MRSA Osteomyelitis Infection Rates Decrease Over 10-Year Period

MRSA microscopic
MRSA microscopic
Investigators evaluated changes in the microbiology of osteomyelitis over a 10-year period, including infection with multidrug-resistant bacteria and susceptibility of antimicrobial regimens.

Methicillin-resistant Staphylococcus aureus (MRSA) osteomyelitis rates have decreased over the past 10 years, according to research published in the Journal of Infection. This decrease is “in line” with the reduction in MRSA bacteremia seen in the United Kingdom.

Researchers compared 2 prospective patient cohorts with osteomyelitis who attended the same UK-based bone infection center and were treated 10 years apart. The researchers investigated whether the clinical features of osteomyelitis correlate with microbiology, to quantify the change in osteomyelitis incidence caused by multidrug-resistant organisms over 10 years, and to assess changes in resistance patterns to both “local and systemic empirical antibiotic regimens.”

Patients were surgically treated for osteomyelitis between March 2013 and May 2017. The researchers collected comparative data from a cohort of patients who underwent osteomyelitis surgery between 2001 and 2004.

The 2013 to 2017 cohort included 223 patients with osteomyelitis who were compared with a cohort of 157 patients from 2001 to 2004. In the 2013 to 2017 cohort, the most common osteomyelitis sites were the tibia (44.8%), femur (24.2%), and humerus (12.1%). Less common sites included the forearm, calcaneum, pelvis, ankle, fibula, knee, and clavicle. No microorganism was identified on deep bone culture in 32.3% of patients; 46.1% had monomicrobial infection, and 21.5% had polymicrobial infection. A median of 4.9 deep-tissue specimens were sent for microbiologic culture, and 87.4% of patients has at least 5 samples analyzed. The most common isolate was Staphylococcus aureus (37.5%), 10.5% of which was MRSA.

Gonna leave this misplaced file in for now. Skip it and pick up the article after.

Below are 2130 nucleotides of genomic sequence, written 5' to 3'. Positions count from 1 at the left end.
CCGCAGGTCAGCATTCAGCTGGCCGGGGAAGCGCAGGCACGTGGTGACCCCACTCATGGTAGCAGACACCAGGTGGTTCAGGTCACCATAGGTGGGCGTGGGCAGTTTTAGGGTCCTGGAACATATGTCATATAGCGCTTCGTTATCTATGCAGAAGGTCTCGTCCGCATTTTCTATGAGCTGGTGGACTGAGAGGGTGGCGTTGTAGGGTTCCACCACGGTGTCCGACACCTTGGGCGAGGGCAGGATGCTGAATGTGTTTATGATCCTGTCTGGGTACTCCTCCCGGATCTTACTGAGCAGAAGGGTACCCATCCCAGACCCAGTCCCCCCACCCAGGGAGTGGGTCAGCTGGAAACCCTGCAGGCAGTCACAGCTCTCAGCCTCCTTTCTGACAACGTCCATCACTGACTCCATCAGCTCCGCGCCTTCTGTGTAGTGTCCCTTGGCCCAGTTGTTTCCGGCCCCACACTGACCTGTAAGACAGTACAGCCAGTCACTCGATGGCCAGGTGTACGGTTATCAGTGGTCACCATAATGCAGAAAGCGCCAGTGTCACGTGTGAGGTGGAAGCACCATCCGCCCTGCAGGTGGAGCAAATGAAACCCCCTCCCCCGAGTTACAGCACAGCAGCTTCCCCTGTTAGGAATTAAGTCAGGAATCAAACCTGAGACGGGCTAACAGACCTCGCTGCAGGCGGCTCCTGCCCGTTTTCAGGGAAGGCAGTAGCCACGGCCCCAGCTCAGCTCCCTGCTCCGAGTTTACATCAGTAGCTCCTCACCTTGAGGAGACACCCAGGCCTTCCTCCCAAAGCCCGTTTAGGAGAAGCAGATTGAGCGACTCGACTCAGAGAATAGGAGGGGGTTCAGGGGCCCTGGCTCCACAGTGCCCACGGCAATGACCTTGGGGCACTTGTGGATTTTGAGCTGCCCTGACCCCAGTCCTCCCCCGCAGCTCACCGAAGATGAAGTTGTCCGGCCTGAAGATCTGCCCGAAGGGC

Multidrug-resistant pathogens were identified in 15.2% of infections in the 2013 to 2017 cohort and in 17.1% of infections in the 2001to 2004 cohort. Adjusted logistic regression models assessed cohort, history of metalwork, site of infection, age, and sex and did not demonstrate an association of odds of developing multidrug-resistant infection with treatment period. In addition, the researchers observed that the proportion of MRSA isolated was lower in the 2013 to 2017 cohort than in the 2001 to 2004 cohort (11.4% vs 30.8%, respectively; P =.007); however, no significant difference was noted between S aureus multidrug-resistant isolates among the 2 cohorts, according to the number of methicillin-sensitive isolates.

Univariate but not multivariate analyses found that multidrug-resistant infection was associated with metalwork in situ (P =.03 and P =.06, respectively). The estimated odds ratio for multidrug-resistant infection in the setting of metalwork in situ was 5.0 (95% CI, 1.15-22.0).

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Limitations to the study included possible confounding between metalwork and cause of infection, as well as variation in minimum inhibitory concentration breakpoints defining resistance in the 2001-2004 and 2013-2017 cohorts.

“In our centre, we have seen a reduction in MRSA osteomyelitis to almost one third of the proportion observed 10 years ago,” the researchers concluded. “The possible association with pre-operative decolonization therapy, suggested by the absence of MRSA infection in patients with iatrogenic infection, merits further investigation.”


Dudareva M, Hotchen AJ, Ferguson J, et al. The microbiology of chronic osteomyelitis: changes over ten years. J Infect. 2019;79(3):189-198.